That Poor Old Girl

That poor old girl

She strips the buttons and bows from the discarded dresses

That poor old girl

She strips the zips

She strips the cuffs

That poor old girl

She strips the collar and hem

She strips the bodice and the skirt

That poor old girl

She strips the sleeves

She strips a nice yoke

 That poor old girl

 From the old dresses

She pieces a quilt

That poor old girl

Grows a big piece of cloth out of scraps

That poor old girl is braiding the selvage

That poor old girl coils and stitches the braids to make a hat or a basket

 That poor old girl saves for tomorrow

That poor old girl saves for tomorrow, today

Extracted from upcoming collection of poems “Value to Man” by Afua Serwah Osei-Bonsu

You have to get up so far

By, Afua Serwah Osei-Bonsu

You have to get up so far

That you may study on your own

Get so far in reading as a child

That you may constantly read

That the world of books opens to you

You have to get up so far

In music

That you may read music

And study on your own a piece of music

That the world of music opens to you

That you will be able to make beautiful music

But  you have to get up so far

You have to get up so far

In writing

That you have the skills of a writer

That you may write on your own freely

That the world of writing opens to you

That you experience limitless potential

But you have to get up so far

His daughter didn’t make it

By, Afua Serwah Osei-Bonsu

His daughter didn’t make it

When she was too sick to care for herself

Sick, with no place to go

His daughter didn’t make it

When her housing transitions weren’t smooth

His daughter didn’t make it

When finally her health problems overpowered her

And the bills she couldn’t cover

His daughter didn’t make it

When also, racists and thieves were pulling her down

His daughter didn’t make it

When she arrived young to old age

Her legs started to give out

His daughter didn’t make it

The accumulation of long-term neglect

By her late 40’s she was barely walking

His daughter didn’t make it

At 50 barely walking

Trying to finish a bachelor’s degree

His daughter didn’t make it

By age 50

All her teeth had rotten from dental bills too high

His daughter didn’t make it

He said, “That’s my unspoiled child”

His daughter didn’t make it

As a child they didn’t read to her

His daughter didn’t make it

“You know what,” she said

Probably if they don’t read to you

You won’t make it

“Probably” she said

“If they don’t read to you

They don’t know how to properly raise a child”

“Probably there’s no plan for your success”

“And, you don’t make it”

Some children are reading 1000 books a year

About 3 books a day

Those are the ones who make it

Daddy’s example was only so good

Daddy didn’t read or exercise or give or love to good

She didn’t make it

On her death bed

Can’t work no more

She calls him for money

His daughter didn’t make it

I have an open energy, I want to make friends

By, Afua Serwah Osei-Bonsu

I have a closed energy

I do not want to make friends

Because my energy is closed

It has stagnated and festered

It is not flowing outward, it is trapped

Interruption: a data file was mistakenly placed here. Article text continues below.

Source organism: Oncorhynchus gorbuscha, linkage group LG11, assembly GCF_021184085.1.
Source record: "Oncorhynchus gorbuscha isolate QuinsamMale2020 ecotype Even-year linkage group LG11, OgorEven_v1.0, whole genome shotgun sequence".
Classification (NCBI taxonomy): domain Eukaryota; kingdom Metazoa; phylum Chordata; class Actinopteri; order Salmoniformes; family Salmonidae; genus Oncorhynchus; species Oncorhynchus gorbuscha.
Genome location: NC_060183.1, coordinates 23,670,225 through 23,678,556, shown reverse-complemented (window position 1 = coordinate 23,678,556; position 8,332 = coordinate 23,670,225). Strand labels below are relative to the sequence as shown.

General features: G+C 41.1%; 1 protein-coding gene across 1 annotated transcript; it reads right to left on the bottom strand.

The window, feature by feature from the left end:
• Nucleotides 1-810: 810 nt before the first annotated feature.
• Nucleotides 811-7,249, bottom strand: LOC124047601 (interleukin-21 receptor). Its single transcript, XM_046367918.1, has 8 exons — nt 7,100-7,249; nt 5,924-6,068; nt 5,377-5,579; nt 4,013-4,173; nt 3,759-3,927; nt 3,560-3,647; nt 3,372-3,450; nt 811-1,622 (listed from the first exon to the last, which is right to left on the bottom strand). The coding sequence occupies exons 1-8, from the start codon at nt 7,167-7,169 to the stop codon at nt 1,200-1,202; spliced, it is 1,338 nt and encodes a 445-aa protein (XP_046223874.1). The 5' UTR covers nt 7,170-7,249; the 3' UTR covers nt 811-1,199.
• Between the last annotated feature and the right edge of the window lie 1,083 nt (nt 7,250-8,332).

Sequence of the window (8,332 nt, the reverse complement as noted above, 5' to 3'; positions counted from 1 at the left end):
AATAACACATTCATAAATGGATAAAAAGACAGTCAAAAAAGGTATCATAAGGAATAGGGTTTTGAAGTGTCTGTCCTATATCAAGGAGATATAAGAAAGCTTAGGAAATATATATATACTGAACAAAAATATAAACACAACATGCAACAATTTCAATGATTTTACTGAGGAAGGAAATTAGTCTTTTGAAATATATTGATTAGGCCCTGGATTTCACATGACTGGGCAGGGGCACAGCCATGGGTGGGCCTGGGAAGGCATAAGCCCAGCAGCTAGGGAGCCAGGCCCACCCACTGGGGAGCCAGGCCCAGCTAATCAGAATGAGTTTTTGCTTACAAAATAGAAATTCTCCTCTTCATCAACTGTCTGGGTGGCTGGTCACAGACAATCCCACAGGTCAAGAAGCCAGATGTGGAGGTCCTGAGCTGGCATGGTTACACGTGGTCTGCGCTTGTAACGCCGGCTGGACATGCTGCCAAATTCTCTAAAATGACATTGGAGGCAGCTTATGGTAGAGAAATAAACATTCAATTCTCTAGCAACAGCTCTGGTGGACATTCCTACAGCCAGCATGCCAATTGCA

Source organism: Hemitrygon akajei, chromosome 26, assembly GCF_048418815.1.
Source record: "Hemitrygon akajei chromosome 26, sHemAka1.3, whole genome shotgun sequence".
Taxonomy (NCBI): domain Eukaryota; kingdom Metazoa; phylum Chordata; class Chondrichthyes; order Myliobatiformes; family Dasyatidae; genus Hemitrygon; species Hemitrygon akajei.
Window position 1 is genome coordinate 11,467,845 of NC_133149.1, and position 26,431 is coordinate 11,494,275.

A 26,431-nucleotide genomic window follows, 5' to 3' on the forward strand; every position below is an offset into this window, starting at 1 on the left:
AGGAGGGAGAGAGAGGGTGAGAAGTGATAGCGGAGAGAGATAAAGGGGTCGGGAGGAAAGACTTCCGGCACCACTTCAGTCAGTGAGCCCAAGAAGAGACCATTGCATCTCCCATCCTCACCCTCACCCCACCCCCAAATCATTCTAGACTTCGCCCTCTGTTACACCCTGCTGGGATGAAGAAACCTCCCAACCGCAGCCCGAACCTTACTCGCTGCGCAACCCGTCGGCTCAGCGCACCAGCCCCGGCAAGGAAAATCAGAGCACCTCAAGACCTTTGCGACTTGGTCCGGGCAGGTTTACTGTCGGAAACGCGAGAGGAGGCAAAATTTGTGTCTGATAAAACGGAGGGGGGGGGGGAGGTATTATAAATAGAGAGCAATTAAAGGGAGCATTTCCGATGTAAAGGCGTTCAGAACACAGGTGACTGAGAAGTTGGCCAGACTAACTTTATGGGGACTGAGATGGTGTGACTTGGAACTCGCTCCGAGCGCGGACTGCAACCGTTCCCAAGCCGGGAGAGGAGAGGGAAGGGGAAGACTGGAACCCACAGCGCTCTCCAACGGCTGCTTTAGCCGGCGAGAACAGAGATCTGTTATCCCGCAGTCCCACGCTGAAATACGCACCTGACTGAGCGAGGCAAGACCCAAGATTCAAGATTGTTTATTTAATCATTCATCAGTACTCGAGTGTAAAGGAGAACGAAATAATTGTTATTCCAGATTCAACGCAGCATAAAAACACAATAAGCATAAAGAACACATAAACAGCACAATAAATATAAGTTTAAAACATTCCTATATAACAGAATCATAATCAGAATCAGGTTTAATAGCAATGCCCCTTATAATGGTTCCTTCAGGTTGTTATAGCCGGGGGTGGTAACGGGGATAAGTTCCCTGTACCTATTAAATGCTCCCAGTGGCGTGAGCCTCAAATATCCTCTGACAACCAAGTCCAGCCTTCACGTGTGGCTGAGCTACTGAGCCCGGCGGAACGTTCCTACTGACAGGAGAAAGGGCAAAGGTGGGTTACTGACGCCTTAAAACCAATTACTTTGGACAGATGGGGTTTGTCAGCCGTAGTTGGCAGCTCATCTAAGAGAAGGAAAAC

It becomes a “negative” energy

Very often, for one reason or another, sometimes safety or criminality

You have a closed energy

You cannot choose love at the juncture

It is a dark and negative energy

It is an entrapped energy

You have a closed energy

I have an open energy

My energy is free flowing outwards

My energy is light and airy

I want to make friends

I have a loving and friendship energy

My energy is positive

I have chosen love at the juncture

I have an open energy

I have a closed energy

I do not want to make friends

I have an open energy

I want to make friends

There was a predatory energy at the school

Many students were competitive

Some copied other students course work

Even teachers used students course work or plagiarized them

The energy at the school due to the presence of crime

The energy is now a closed energy

Very often when energy is closed

There is a presence of crime

My energy is closed

I do not want to make friends

My energy is open

I want to make friends

Very often, in the presence of crime

One may close their energy

One may re-open their energy

By being alone

When one may trust in their own energy

Sometimes your friend must be yourself

I am alone

I want to make friends

I have an open energy

I have an open energy

I want to make friends with myself

Stay within contexts

Where you are free of crime

And you may have an open energy

I have an open energy

I want to make friends

Value and Service

By, Afua Serwah Osei-Bonsu

Value

Writing she feels is value and service

Myriad ways of value

She judges writing by its value or by its service

You can condense research then write a poem

Take the key points in a letter to condense it

Proverb teaches power

Program the buttons in poem

Think over them

A poem like a nuclear bomb

A consolidation of programs

Hire the picketers

An on page revolution

The main protagonist hangs a poster

Condense it, stage it, serve

Ultimate power

Excerpt From “Sago Palm”

The Acquisition of Devotion

By, Afua Serwah Osei-Bonsu

Swami so and so has moved to California.  He has a dark coffee brown, shoulder length, wavy, fluffy hair, parted in the middle and warm, thoughtful, and caring brown eyes that sparkle, as if a tear were imminent. The Swami has set up a spiritual center in the middle of town, including yoga instruction and within a few years has acquired many disciples.